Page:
Gender equity in business should not be an issue.
This country has more women with secondary degrees than men. Close to half of the labor force is female. In my thirty-year career, I’ve witnessed a sea change in attitude about women in the workplace.
And yet, it is a problem. Glass ceilings are real. We can break them, but first we have to ask ourselves why they exist and why companies motivated to support change end up with lopsided leadership. (more…)
Sodexo North America
In 1972 Katharine Graham became America’s first female Fortune 500 CEO, leading The Washington Post Company, the fifth largest publishing company at the time, and under her leadership profits grew 20 percent annually from 1975 to 1985. She also became a role model and mentor for many women leaders in male-dominated fields and spoke openly about the issues they faced.
Last year the US hit a milestone with a record 27 female CEOs at the helm of S&P 500 companies. And while there has been progress since 1972, it has not been enough, especially when women are projected to account for 51 percent of the increase in total labor force growth between 2008 and 2018. (more…)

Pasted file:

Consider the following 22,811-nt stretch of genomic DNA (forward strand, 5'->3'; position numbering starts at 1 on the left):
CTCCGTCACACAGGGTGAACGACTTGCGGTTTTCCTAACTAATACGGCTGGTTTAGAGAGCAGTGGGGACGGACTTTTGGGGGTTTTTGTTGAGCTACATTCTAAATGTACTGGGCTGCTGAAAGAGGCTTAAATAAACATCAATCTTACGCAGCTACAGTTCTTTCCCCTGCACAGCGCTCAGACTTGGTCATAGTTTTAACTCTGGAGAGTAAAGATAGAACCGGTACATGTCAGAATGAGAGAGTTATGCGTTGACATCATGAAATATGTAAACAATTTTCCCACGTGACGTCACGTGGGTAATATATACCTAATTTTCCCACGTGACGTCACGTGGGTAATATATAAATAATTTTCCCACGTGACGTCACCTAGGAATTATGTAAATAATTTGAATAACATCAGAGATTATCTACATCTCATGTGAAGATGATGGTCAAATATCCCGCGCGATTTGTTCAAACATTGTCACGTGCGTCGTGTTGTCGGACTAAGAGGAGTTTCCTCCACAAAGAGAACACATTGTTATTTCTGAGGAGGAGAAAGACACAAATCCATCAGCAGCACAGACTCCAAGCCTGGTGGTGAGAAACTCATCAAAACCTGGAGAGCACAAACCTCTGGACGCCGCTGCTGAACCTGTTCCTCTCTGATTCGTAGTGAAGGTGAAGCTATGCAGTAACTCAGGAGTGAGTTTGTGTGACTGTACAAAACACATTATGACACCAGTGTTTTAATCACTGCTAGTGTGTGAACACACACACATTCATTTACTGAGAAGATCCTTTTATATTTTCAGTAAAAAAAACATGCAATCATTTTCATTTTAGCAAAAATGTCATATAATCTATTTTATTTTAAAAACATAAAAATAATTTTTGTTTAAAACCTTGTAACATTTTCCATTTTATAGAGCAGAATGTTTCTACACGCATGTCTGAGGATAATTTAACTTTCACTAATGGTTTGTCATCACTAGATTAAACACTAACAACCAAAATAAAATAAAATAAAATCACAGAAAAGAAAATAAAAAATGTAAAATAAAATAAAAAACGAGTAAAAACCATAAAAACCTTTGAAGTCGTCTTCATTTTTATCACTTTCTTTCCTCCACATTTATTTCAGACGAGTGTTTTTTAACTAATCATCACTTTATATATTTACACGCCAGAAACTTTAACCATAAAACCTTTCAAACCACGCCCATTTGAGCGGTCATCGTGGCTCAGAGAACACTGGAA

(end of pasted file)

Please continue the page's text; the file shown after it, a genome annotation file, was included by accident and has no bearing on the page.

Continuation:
Today is Women’s Equality Day, and it’s the perfect time to both celebrate women’s achievements and bring attention to the inequalities still lingering in the workplace.
It’s been more than half a century since Congress passed the Equal Pay Act, but even today American women across the workforce can find themselves hitting the glass ceiling. Women make up nearly half of the workforce, but they’re paid only 79 cents for every dollar a man makes. Women are also under-represented in upper-level positions. In fact, only 4.6 percent of Fortune 500 and S&P 500 companies are run by women. (more…)
Global Chief Diversity Officer
Today, only 26 women lead Fortune 500 companies and just 17 percent of all board members are women. Compound this with the fact that a mere 28 percent of those firms have only one female director. And there has been minimal improvement in the gender wage gap, with men still earning 22 percent more than women in equivalent positions.
Some people believe leadership is about genetics – you are born a leader. In rare cases, I’ve encountered people who have a natural talent and ability to lead others. However, the vast majority of successful leaders are made. Like me, they grow into their positions of authority through life experiences, lessons learned, personal development and a desire to always achieve more.